By Tommy Bond, Film Critic
If anyone has been missing the Steven Spielberg of old, the man behind Raiders of the Lost Ark, Saving Private Ryan, and Schindler’s List, I found him back in full stride directing this cinematic tour de force: War Horse.
This is one of the most beautifully filmed movies of the millennium, reminiscent of the gorgeously lavish days of Technicolor, intricate sets, and wide open skies.
As WWI strikes in England, a young farm boy is forced to part with his beloved horse, a miraculous animal named Joey. This sweeping epic follows Joey’s journey across Europe, as he then belongs in turn to a British captain in the Calvary, a pair of German brothers, a young sickly French girl, a grunt soldier in the German army, and a couple of others along the way to a heart tugging finale.
Spielberg wonderfully combines new filmmaking techniques with the styles of Hollywood’s glory days, and the result is just breathtaking.
The bond that is formed and developed between the boy, Albert Narracott, and his horse is once in a lifetime, and is truly the stuff of legend. The war scenes are intense and visceral, not shy about the emotionless monster of death that a World War is to all who fight. The screenplay takes us seamlessly from location to location, owner to owner, and somehow finds a way for us to immediately identify with each new character, feeling for them and rooting for them. This is great drama. The performances only enhance the experience and none is less than the horse himself, who with mere nods and sighs can pull on our heartstrings and speak to us more loudly than words.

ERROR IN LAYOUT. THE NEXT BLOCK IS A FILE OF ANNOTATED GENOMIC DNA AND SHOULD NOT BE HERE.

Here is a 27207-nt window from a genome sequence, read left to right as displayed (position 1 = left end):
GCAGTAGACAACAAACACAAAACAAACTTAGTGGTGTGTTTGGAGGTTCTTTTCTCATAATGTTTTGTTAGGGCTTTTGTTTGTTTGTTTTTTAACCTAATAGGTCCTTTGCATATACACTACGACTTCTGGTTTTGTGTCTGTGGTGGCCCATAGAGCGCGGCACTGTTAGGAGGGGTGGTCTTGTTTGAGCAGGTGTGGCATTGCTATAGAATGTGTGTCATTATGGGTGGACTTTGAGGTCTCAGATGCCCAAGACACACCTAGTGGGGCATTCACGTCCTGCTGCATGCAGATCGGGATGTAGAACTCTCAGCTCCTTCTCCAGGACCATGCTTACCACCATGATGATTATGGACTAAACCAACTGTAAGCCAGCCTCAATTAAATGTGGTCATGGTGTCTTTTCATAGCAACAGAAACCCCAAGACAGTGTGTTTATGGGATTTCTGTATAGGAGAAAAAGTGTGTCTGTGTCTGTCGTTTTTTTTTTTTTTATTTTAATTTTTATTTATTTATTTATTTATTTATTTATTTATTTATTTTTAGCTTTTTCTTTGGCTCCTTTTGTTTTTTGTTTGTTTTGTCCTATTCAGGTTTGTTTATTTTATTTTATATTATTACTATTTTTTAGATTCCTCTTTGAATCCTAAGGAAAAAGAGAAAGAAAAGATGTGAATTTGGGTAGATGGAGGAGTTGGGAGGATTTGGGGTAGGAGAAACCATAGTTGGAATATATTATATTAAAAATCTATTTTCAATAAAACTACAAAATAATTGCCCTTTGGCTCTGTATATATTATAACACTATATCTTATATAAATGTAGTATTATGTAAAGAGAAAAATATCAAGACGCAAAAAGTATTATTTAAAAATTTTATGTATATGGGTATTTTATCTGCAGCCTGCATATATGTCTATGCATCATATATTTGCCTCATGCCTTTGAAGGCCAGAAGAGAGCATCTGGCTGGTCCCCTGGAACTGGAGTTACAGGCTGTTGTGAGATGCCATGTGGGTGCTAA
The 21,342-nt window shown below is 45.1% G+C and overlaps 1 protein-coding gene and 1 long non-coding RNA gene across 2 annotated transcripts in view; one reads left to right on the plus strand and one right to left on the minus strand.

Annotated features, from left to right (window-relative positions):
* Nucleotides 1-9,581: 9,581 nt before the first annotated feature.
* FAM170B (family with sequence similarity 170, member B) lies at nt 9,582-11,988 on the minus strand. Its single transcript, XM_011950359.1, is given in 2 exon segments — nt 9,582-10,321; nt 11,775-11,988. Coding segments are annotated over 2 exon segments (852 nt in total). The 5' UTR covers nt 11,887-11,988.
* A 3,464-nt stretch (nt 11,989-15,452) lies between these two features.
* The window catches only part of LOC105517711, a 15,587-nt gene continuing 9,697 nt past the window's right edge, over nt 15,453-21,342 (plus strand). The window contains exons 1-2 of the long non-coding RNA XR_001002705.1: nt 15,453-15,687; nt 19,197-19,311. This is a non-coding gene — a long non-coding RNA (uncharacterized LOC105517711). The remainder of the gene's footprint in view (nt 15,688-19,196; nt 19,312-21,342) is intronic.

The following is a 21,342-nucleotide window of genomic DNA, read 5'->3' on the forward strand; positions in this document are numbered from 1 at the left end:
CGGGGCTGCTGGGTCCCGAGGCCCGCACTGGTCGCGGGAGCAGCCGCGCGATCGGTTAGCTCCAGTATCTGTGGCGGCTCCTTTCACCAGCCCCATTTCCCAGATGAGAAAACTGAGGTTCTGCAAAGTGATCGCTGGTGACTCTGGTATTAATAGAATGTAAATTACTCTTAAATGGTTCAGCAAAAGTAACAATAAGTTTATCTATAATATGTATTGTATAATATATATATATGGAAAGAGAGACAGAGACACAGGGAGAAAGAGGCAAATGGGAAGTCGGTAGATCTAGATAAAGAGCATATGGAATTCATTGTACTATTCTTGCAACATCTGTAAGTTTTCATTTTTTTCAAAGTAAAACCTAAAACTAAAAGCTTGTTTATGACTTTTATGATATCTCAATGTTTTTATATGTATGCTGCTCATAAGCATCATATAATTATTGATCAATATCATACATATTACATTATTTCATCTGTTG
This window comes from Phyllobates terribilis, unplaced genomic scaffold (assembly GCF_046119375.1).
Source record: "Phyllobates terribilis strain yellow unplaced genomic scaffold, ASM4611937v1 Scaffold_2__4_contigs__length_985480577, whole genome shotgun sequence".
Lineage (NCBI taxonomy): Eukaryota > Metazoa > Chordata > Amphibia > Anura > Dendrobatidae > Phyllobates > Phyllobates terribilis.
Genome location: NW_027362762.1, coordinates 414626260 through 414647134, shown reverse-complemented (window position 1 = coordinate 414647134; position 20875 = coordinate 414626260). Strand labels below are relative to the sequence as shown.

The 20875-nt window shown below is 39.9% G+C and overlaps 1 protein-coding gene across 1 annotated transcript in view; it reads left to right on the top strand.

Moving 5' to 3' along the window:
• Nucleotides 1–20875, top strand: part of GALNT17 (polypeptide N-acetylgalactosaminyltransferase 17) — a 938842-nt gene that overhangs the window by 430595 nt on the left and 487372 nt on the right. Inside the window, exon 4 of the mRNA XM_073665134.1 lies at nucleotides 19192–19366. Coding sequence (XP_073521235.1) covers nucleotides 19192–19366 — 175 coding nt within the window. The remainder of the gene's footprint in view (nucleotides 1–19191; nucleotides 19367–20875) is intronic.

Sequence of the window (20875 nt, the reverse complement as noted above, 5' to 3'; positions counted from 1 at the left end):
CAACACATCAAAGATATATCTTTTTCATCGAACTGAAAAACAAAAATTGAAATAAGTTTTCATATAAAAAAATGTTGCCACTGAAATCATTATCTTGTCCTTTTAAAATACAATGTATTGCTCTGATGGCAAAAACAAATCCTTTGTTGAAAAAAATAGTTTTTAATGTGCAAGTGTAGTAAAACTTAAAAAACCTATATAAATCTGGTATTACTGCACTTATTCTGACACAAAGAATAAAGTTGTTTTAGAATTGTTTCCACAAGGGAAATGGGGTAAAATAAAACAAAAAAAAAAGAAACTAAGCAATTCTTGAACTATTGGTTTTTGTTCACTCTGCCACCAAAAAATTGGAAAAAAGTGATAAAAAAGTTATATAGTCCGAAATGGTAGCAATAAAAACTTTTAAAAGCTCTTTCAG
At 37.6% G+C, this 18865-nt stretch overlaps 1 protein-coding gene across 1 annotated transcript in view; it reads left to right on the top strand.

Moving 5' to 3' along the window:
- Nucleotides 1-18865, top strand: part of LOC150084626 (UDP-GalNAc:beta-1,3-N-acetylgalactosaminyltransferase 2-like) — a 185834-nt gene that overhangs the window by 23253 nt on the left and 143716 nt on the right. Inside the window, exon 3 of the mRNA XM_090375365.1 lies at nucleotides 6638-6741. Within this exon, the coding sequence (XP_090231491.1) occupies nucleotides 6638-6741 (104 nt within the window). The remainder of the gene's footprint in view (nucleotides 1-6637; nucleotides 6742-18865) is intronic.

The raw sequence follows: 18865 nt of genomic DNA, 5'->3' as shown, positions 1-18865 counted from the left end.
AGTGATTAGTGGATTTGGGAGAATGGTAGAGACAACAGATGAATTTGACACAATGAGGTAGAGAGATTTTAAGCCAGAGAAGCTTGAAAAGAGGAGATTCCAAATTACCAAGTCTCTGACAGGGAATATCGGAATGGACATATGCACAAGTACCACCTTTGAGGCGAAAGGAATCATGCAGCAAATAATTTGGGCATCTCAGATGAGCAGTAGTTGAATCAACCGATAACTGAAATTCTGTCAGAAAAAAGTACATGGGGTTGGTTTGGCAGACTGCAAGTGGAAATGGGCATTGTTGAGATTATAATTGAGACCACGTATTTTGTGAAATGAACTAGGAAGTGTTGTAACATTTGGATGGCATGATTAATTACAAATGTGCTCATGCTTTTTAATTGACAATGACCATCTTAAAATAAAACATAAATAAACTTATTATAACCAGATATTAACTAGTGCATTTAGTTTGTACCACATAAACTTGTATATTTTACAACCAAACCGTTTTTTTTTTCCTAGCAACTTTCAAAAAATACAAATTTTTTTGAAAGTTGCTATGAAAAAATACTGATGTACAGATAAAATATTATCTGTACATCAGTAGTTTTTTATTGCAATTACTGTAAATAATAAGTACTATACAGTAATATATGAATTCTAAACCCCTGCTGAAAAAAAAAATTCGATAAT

When Steven Spielberg was but a wee lad, he met the great film craftsman John Ford. He gave Spielberg one piece of advice: “Always place the horizon at the top or bottom of your frame, never in the middle.” This idea, as well as many wonderful homages to the late Ford, are brilliantly present in one of Spielberg’s best works that culminates in what may very well be the most hauntingly gorgeous ending to any film I have ever seen.
John Ford would have been proud.
Rated PG-13 for intense sequences of war violence.
Running Time: 146 Minutes.
Released in theatres: December 25th, 2011.